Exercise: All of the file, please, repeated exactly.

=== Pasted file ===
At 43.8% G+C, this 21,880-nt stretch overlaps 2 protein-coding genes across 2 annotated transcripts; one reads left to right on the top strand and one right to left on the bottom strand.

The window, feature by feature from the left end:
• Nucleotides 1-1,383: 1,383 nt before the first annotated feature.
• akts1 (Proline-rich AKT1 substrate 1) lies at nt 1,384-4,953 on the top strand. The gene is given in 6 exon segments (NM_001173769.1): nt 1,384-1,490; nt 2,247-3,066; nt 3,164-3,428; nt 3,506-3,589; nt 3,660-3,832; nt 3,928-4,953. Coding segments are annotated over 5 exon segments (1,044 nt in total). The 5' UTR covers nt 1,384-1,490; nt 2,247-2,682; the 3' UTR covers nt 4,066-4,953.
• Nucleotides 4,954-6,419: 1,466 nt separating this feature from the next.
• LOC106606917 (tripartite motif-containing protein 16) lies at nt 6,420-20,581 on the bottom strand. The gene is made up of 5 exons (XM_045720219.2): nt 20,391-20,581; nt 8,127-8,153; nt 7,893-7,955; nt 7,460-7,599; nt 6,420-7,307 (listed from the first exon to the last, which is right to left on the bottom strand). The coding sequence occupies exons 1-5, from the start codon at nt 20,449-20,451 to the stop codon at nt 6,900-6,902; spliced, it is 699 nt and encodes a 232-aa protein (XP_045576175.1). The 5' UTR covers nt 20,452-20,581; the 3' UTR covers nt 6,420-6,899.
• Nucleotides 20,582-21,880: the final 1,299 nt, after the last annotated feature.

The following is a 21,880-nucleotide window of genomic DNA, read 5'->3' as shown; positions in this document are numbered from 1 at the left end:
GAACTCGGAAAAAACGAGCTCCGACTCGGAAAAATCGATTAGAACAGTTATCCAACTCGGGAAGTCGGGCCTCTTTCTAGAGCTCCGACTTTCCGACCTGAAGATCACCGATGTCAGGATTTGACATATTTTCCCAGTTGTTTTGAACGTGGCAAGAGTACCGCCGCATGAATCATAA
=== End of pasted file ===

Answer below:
At 43.8% G+C, this 21,880-nt stretch overlaps 2 protein-coding genes across 2 annotated transcripts; one reads left to right on the top strand and one right to left on the bottom strand.

The window, feature by feature from the left end:
• Nucleotides 1-1,383: 1,383 nt before the first annotated feature.
• akts1 (Proline-rich AKT1 substrate 1) lies at nt 1,384-4,953 on the top strand. The gene is given in 6 exon segments (NM_001173769.1): nt 1,384-1,490; nt 2,247-3,066; nt 3,164-3,428; nt 3,506-3,589; nt 3,660-3,832; nt 3,928-4,953. Coding segments are annotated over 5 exon segments (1,044 nt in total). The 5' UTR covers nt 1,384-1,490; nt 2,247-2,682; the 3' UTR covers nt 4,066-4,953.
• Nucleotides 4,954-6,419: 1,466 nt separating this feature from the next.
• LOC106606917 (tripartite motif-containing protein 16) lies at nt 6,420-20,581 on the bottom strand. The gene is made up of 5 exons (XM_045720219.2): nt 20,391-20,581; nt 8,127-8,153; nt 7,893-7,955; nt 7,460-7,599; nt 6,420-7,307 (listed from the first exon to the last, which is right to left on the bottom strand). The coding sequence occupies exons 1-5, from the start codon at nt 20,449-20,451 to the stop codon at nt 6,900-6,902; spliced, it is 699 nt and encodes a 232-aa protein (XP_045576175.1). The 5' UTR covers nt 20,452-20,581; the 3' UTR covers nt 6,420-6,899.
• Nucleotides 20,582-21,880: the final 1,299 nt, after the last annotated feature.

The following is a 21,880-nucleotide window of genomic DNA, read 5'->3' as shown; positions in this document are numbered from 1 at the left end:
GAACTCGGAAAAAACGAGCTCCGACTCGGAAAAATCGATTAGAACAGTTATCCAACTCGGGAAGTCGGGCCTCTTTCTAGAGCTCCGACTTTCCGACCTGAAGATCACCGATGTCAGGATTTGACATATTTTCCCAGTTGTTTTGAACGTGGCAAGAGTACCGCCGCATGAATCATAA